8 Practical Tips to Lower your Heating Bill this Winter

It’s an unfortunate fact every season: as temperatures go down, heating costs go up. The average American household spends up to $1,500 on heating, most of it during the fall and winter months. It also accounts for the vast majority of a family’s energy usage.

This year, the National Energy Assistance Directors Association estimates that gas bills could rise up to 30% over the coming winter, as natural gas shoots up to their highest prices since 2014. This can be challenging for households affected by the Covid pandemic and the sluggish economy.

To help you out, here are 5 practical tips to help lower your heating costs.

Tip 1: Clean those filters

The air filter is a critical component of your heating system. It filters dust, dirt and impurities from reaching the heating element, allowing the furnace to work more efficiently.

Cleaning or replacing dirty filters on your furnace can make a dramatic difference. According to the Department of Energy, a clean filter can chop 5 to 15% off your heating bill.

 

Tip 2: Adjust that thermostat

Since the advent of centralized heating in the 60s, average home temperatures in the US have risen to 70 degrees Fahrenheit during the day, and 68 degrees F at night. 

However, most families can still be comfortable at lower temperatures. A good setting that balances comfort and savings would be 68 degrees during the day. At night, you can lower the thermostat to as low as 60 degrees, since you can make up the balance with thick comforters and plush bedding.

The DOE estimates that households can save as much as 10% annually by lowering the thermostat down by 7-10 degrees for 8 hours a day.

 

Tip 3: Know when to bring on the heat

The EPA estimates that up to a quarter of household heating is wasted while nobody is home. A smart thermostat can cut down on the wastage by kicking only when needed. Program the thermostat to turn on about 30 minutes before you get home, and you can save up to 20% off your monthly bill.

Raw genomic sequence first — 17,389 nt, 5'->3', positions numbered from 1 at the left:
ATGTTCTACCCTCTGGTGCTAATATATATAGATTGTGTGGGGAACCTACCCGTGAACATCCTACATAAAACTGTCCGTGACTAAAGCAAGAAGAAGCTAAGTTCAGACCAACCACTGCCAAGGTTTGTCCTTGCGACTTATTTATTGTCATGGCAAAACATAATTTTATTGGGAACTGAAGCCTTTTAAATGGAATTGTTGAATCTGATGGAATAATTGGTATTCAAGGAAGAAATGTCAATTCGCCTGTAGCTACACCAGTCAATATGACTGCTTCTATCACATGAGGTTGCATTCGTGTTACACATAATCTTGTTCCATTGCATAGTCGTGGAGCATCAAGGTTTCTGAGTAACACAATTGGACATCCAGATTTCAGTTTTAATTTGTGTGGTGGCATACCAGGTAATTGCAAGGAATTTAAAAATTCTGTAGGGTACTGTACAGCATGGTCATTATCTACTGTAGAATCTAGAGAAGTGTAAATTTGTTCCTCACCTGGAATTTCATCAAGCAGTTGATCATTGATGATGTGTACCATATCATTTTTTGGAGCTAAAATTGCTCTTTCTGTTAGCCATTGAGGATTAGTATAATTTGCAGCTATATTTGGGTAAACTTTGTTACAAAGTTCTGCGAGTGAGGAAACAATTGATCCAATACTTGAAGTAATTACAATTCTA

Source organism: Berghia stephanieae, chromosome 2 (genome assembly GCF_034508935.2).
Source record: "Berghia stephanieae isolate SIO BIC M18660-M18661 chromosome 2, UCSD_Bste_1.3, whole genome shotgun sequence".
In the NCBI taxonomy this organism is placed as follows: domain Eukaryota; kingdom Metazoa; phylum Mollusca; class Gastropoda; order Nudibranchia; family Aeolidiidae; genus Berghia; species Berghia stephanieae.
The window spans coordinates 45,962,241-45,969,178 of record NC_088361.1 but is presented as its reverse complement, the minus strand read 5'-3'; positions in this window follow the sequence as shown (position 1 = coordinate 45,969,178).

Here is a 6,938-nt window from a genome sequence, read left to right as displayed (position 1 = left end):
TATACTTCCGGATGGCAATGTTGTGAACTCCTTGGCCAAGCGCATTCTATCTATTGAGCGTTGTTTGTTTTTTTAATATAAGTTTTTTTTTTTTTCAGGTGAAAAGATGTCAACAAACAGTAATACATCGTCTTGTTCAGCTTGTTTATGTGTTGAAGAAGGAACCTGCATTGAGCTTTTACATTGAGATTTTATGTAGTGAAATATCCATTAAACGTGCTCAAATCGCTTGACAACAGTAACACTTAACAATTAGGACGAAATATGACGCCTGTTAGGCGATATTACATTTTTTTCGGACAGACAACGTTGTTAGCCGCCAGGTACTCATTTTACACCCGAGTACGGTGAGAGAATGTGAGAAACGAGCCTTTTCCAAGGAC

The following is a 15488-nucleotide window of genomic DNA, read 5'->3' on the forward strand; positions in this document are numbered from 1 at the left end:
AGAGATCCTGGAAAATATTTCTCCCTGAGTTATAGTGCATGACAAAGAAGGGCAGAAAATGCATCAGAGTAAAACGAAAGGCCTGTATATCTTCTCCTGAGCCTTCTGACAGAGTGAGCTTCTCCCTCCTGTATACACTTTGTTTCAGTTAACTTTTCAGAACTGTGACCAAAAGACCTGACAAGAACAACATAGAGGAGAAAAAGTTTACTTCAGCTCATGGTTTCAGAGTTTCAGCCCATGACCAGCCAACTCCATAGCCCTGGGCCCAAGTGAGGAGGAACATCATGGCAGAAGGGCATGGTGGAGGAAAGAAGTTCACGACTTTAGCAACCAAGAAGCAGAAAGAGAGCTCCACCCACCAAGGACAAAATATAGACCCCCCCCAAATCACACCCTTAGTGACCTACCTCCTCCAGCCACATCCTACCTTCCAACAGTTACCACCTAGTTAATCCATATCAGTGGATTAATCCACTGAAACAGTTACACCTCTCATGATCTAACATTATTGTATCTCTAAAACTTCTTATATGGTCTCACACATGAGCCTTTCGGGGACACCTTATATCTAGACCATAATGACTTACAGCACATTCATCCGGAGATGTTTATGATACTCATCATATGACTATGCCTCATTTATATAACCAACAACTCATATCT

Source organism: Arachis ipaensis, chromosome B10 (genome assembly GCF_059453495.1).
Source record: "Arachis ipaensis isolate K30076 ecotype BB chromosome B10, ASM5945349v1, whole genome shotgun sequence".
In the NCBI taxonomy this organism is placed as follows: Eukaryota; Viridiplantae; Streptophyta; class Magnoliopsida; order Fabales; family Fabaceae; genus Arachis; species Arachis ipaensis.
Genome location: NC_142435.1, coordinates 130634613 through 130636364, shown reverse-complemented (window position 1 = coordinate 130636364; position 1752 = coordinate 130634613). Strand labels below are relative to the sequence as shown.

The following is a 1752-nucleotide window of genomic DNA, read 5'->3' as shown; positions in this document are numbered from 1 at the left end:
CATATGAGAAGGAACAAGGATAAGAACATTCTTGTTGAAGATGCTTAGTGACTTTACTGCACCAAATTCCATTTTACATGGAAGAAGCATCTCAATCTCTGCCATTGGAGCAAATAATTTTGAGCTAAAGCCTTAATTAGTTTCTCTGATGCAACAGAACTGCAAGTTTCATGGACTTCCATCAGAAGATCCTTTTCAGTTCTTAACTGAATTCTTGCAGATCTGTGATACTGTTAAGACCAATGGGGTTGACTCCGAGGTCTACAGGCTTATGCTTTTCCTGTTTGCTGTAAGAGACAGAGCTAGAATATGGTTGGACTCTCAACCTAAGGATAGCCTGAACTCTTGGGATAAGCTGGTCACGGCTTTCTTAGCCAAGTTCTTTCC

Tip 4: Switch the thermostat fan to auto

If you’ve always wondered what “Fan Auto” meant on your thermostat, it means the fans kick only when the heater is being used. Otherwise, leaving the fan to “On” means it’s always operating, which is a waste of energy and leads to higher power bills.

 

Tip 5: Heat only where it’s needed

While most of us take central heating for granted, the truth is much of it can be wasted. If the family tends to congregate around specific rooms, then there’s no need to heat the whole house.

For instance, if everyone tends to stay in the living room, a space heater may be more practical than turning on the whole house furnace. You can also rearrange the room to make the heat convection more efficient, such as bringing the heater closer to everyone and reversing the ceiling fan blades so it spreads heat throughout the room.

 

Tip 6: Use the fireplace wisely

One of the most iconic scenes of winter is a roaring fireplace. However, it’s also by far the least efficient way to heat a home. Unless you have a traditional wood-burning fireplace, using a gas or electric fireplace can end up being more costly than the furnace.

Experts recommend using the fireplace less than 5 times a year. When not being used, make sure the flue is tightly closed to prevent hot air from escaping out into the cold.

 

Tip 7: Optimize your hot water heater

Water heaters are typically set to 170 degrees Fahrenheit at the factory, allowing them to quickly generate hot water while maintaining operational lifespan. However, the human body can tolerate much lower temperatures. Consider setting it to 120 degrees, which is still comfortable enough for a hot shower while being friendlier on your wallet.

Also make sure your pipes stay insulated. Even if they are, most water heaters come with minimal insulation. Adding extra insulation in the form of pre-cut jackets can dramatically reduce standby heat loss by 25% to 45%.

 

Tip 8: Check if your provider has budget billing

Some utility providers offer “budget billing”, where they examine your historical energy usage and come up with an average cost for you to pay each month. This will allow you to budget your monthly expenditure and know when it’s time to cut back on heating use. 

For households heavily dependent on natural gas, the Natural Gas Association recommends taking a look at the Low Income Home Energy Assistance Program. This federal program helps poorer families pay their energy bills, but households that earn up to $40,000 a year may still qualify.

 

For more bill cutting tips, check out our earlier entry on reducing heating costs.

 

Mickey Luongo

Mickey is the resident heating and air conditioning expert with over 15 years of experience in the industry.

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